The Reverend Jennie Johnson and African Canadian History, 1868-1967

April 2013
6 black and white illustrations
196 pages
9x6 in
Gender and Race in American History
Library eBook
University of Rochester Press
BISAC SOC001000, HIS006000, HIS036000

The Reverend Jennie Johnson and African Canadian History, 1868-1967

Nina Reid-Maroney

eBook for Handhelds
This first scholarly treatment of a fascinating and understudied figure offers a unique and powerful view of nearly one hundred years of the struggle for freedom in North America.
After her conversion at a Baptist revival at sixteen, Jennie Johnson followed the call to preach. Raised in an African Canadian abolitionist community in Ontario, she immigrated to the United States to attend the African Methodist Episcopal Seminary at Wilberforce University. On an October evening in 1909 she stood before a group of Free Will Baptist preachers in the small town of Goblesville, Michigan, and was received into ordained ministry. She was the first ordained woman to serve in Canada and spent her life building churches and working for racial justice on both sides of the national border.
In this first extended study of Jennie Johnson's fascinating life, Nina Reid-Maroney reconstructs Johnson's nearly one-hundred-year story -- from her upbringing in a black abolitionist settlement in nineteenth-century Canada to her work as an activist and Christian minister in the modern civil rights movement. This critical biography of a figure who outstripped the racial and religious barriers of her time offers a unique and powerful view of the struggle for freedom in North America.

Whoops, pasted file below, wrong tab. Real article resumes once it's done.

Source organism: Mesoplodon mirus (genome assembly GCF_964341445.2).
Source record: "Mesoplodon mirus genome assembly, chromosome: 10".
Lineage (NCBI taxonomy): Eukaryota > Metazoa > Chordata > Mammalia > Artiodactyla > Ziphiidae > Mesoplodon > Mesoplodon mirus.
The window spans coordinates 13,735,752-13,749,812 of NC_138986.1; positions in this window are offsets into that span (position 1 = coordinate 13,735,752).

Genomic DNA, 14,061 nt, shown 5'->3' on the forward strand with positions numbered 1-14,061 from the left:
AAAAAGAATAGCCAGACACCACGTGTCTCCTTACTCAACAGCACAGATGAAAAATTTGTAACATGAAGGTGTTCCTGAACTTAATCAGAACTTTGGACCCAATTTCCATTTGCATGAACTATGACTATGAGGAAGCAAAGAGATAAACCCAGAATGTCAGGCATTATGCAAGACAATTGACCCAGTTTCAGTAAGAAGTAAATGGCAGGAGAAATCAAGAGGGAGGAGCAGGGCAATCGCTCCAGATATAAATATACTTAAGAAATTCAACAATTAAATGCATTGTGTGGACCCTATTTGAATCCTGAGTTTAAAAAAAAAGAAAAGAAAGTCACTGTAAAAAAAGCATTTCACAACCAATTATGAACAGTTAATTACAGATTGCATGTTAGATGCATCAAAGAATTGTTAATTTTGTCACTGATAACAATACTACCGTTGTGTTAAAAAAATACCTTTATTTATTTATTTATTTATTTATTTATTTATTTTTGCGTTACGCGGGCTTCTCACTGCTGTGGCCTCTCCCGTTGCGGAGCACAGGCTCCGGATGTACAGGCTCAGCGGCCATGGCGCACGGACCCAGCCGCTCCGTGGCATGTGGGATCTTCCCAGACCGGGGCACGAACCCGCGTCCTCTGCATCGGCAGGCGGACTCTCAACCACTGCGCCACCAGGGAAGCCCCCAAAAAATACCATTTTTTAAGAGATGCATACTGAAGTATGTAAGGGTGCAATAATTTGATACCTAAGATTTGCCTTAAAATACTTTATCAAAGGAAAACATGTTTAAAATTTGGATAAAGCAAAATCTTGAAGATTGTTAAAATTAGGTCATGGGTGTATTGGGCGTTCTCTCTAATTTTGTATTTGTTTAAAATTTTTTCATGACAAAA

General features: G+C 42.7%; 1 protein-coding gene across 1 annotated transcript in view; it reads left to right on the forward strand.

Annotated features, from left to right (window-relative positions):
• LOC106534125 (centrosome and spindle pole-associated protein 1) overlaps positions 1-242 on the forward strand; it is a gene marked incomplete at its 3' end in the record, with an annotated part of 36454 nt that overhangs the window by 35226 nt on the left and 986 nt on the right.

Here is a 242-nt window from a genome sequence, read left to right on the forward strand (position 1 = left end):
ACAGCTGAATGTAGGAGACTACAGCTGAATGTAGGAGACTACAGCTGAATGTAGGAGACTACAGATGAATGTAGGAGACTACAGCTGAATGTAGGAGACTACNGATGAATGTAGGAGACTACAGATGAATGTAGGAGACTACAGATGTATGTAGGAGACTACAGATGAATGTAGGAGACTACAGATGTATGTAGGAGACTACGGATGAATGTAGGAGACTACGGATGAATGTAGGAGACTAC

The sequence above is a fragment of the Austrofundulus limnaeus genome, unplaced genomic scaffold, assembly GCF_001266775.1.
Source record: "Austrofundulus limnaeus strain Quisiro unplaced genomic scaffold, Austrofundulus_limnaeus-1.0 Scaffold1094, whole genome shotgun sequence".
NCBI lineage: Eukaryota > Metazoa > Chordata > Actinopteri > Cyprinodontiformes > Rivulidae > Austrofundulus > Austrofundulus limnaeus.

Nina Reid-Maroney is Associate Professor in the Department of History at Huron University College at Western (London, Ontario) and a coeditor of The Promised Land: History and Historiography of Black Experience in Chatham-Kent's Settlements

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Table of Contents

"In Their Adopted Land": Johnson's Family in Canada
"As Lively Stones": Abolitionist Culture in Johnson's Dresden
A Resurrection Story: Conversion and Calling
Wilberforce University
"God Forbid That I Should Glory": Johnson and History


Winner of the Ontario Historical Society's 2013 Alison Prentice Award, which recognizes the best book on women's history in Ontario published in the past three years.

The Reverend Jennie Johnson tells the story of a remarkable figure whose varied accomplishments represent an important legacy for black history in Ontario and an example for women's rights. Reid-Maroney's account of Johnson's long life moves from the Underground Railroad era into the later, seldom explored time period that followed. Beautifully written and thoroughly researched. --Bryan Prince, author of One More River to Cross and A Shadow on the Household.

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